Sunday, March 20, 2011

Notes from Bute-Magee, Cotto-Mayorga

·     Lucian Bute surgically destroyed Brian Magee tonight.  Bute has so many weapons -- the uppercut, the jab, the right hook, the commitment to body punching – and he looks to improve every fight.  What I especially liked about Bute tonight was his poise, keeping the appropriate distance from Magee and fighting at his pace.  After a few rounds he realized that his key to victory would be body punching.  He didn't rush. Bute could have taken more risks earlier in the fight but he didn't need to.  He fought the right fight. 
·     I thought the Showtime announcing crew was a little over-eager in awarding Magee credit for landing left hands on Bute.  I mean even Floyd Mayweather gets hit with punches.  Settle down there, crew.  If a guy throws hundreds of shots, he's going to land a few -- even if by accident.  Magee had no real power and couldn't effectively counter Bute.  In actuality, he was just as predicted before the fight: an opponent.   
·     It was a nice touch by Showtime to bring in Mikkel Kessler to commentate on the action.  Kessler said a number of witty things and it certainly beats another egregious, between-round shot of a Showtime fighter who just "happened to be at the fight." 
·     The fighter who beats Lucian Bute must have a supreme game plan a great chin, excellent counterpunching ability, great conditioning and an ability to take the crowd out of the fight.  If you think that sounds a lot like Bernard Hopkins, congratulations and pick up your prize.  I don't know if the 45-year-old version could beat Bute, but he'd make it damn close.  I think the 35-year-old Hopkins would beat Bute in an interesting tactical fight. 
·     I'm not sure which current super middleweight can beat Bute.  Andre Ward is still very much an enigma to me.  He can fight in lots of styles and is far more cerebral than is often credited.  I have questions about his chin and his ability to hurt Bute.  Carl Froch has a puncher's chance.  If Librado Andrade can hurt Bute, so could Froch.  If Froch can't land his Sunday punch, Bute wins easily.
·     You've got to give Interbox, Bute's promoter, credit.  They sure know how to make the in-fight experience memorable.  The lead up to Bute's opening ring-walk extravaganza was excellent.  Plus, any promoter that puts girls in cages during the break between rounds is certainly viewing the fan experience through a different prism than its American promotional counterparts.  I'm not sure how I feel about the cages, but it certainly was a new element.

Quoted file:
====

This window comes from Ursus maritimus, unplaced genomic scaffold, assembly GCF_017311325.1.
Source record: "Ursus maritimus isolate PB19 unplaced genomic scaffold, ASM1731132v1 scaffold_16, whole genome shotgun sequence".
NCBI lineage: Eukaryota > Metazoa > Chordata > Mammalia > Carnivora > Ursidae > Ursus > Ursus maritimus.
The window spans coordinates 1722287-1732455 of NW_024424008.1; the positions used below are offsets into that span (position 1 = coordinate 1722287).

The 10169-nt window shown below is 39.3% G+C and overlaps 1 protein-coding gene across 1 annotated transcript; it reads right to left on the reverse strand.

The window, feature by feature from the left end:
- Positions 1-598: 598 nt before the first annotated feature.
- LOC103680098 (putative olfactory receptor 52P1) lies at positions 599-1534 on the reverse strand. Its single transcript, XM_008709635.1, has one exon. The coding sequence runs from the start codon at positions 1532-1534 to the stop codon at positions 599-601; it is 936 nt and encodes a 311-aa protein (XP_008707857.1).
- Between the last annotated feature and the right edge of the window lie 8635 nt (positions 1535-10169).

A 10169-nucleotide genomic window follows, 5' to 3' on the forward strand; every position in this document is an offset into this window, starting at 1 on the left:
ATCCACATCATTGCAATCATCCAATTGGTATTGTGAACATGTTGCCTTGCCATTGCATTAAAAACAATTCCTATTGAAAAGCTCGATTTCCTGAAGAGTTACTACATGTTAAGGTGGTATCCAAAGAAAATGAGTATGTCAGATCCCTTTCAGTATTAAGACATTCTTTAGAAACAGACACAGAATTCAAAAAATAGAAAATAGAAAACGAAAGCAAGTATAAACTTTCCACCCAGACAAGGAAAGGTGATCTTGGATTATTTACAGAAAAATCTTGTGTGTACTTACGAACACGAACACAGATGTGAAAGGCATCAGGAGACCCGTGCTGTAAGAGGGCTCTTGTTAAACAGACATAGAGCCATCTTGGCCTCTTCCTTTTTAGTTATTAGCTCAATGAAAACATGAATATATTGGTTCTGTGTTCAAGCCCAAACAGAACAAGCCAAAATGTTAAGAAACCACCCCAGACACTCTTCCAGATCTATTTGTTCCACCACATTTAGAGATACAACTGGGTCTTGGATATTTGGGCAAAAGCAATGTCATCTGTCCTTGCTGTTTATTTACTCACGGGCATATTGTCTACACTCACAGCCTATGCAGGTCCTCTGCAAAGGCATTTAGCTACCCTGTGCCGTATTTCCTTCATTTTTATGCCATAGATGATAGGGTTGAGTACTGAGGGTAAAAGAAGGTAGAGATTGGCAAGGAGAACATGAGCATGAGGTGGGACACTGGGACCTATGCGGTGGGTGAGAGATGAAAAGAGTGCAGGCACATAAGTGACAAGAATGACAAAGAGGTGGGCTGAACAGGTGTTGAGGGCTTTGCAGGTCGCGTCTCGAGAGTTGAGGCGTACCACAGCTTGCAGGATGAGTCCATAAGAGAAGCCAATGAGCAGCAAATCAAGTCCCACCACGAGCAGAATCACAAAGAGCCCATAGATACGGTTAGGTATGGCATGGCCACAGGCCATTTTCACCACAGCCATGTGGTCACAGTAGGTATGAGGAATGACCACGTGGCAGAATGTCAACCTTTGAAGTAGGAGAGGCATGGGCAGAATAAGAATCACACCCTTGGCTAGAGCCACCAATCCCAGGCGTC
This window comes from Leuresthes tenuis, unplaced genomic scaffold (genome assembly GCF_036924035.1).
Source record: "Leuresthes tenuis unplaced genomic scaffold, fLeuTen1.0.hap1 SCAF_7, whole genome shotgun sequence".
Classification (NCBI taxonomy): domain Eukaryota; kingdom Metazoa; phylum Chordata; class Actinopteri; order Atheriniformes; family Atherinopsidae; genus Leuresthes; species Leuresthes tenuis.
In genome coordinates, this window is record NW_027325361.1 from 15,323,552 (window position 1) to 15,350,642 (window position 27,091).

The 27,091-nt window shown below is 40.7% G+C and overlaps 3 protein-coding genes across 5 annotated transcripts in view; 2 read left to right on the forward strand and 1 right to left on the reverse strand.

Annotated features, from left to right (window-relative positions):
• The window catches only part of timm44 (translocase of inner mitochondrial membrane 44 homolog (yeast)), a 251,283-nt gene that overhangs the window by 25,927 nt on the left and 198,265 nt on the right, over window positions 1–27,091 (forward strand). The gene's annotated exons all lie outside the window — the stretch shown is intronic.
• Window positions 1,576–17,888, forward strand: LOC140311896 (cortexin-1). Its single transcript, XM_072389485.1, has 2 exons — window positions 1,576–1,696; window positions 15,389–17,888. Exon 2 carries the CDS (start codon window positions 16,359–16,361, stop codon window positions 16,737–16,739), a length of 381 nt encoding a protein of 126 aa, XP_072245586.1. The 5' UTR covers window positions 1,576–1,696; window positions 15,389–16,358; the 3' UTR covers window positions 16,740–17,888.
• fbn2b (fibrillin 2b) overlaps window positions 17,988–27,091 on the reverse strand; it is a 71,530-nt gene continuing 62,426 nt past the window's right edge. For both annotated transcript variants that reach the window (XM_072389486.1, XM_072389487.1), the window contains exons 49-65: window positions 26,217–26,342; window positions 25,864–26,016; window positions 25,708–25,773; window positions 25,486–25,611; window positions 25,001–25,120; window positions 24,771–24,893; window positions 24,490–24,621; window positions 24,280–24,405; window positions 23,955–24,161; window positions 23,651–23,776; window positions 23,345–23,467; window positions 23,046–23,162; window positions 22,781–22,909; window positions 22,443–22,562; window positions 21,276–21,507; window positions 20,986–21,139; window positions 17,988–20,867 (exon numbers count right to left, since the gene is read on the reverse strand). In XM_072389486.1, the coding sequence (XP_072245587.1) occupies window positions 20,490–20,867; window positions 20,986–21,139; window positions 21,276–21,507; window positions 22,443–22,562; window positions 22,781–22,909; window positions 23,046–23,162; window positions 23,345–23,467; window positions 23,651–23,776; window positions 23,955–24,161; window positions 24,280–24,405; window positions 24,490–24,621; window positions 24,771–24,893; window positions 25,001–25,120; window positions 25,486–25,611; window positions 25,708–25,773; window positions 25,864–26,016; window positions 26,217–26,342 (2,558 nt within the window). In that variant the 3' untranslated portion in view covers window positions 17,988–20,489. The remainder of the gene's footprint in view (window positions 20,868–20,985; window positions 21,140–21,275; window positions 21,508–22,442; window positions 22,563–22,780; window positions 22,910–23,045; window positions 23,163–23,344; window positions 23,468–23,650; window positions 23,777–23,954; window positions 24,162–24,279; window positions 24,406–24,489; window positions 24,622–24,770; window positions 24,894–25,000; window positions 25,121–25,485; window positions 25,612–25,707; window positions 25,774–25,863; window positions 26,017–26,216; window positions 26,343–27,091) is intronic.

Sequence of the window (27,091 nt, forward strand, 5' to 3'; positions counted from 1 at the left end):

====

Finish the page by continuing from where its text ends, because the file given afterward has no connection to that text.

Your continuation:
·     Ricardo Mayorga has supplied a lot of great moments throughout his career.  His taunting of Cotto in the third round, by trying to force him to fight in the corner, was legendary.  In the fourth found, he continued by denouncing every punch that Cotto threw his way.  I was laughing hysterically on the couch.  
·     If this is the end for Mayorga, he has been the best "opponent" of the last decade.  Every fight he has been in has been entertaining.  He has not won many of his biggest fights but he beat that crap out of Shane Mosley, roughed up Cotto's face, gave Fernando Vargas hell in a fight which I thought he won and psychologically and physically destroyed Vernon Forrest in their first fight.  He made (and spent) a lot of money.   For an eight-loss fighter, what a career.    
·     What made the third round so much fun in the Cotto-Mayorga fight was that each fighter epitomized their respective ring essences.  Mayorga was boastful and combative, more than happy to eat shots.  Cotto was poised and focused yet vulnerable to right hands.  Cotto has become a very intelligent fighter.  Maybe younger Cotto would have engaged in a war, like he did with Ricardo Torres.  Older Cotto recognized the trap, kept his distance and landed some vicious hooks to the body and right-hand headshots.  
·     Cotto's days as an elite boxer are over.  Mayorga landed over 40% of his power shots and roughed up Cotto's face.  The standard rule of thumb is any time that a fighter lands one-third of his power shots, he is doing well.  Also factor in that Mayorga's wide, looping shots are perhaps the most telegraphed shots in all of boxing.  If Cotto can't get away from those, whose shots is he going to avoid?  Cotto's defense is just not good enough.  Any fighter with good countering ability and straight punches can land at will on Cotto.  Luckily, the 154 pound division is weak, but I don't think we'll be seeing Cotto in with a beast like Paul Williams any time soon.  
·     Jim Gray had a great between-round interview with Mike Tyson.  Tyson was right.  Cotto-Mayorga did feature two fighters past their respective primes.  But it was a fun fight.  And fun has a place in boxing.  One other note about Showtime, if you have legendary trainer Emanuel Steward working the corner in your broadcast, wouldn't you want to show him giving advice to his fighter.  Perhaps, the audience might find out something more interesting than the endless replays of ineffectual combinations.   

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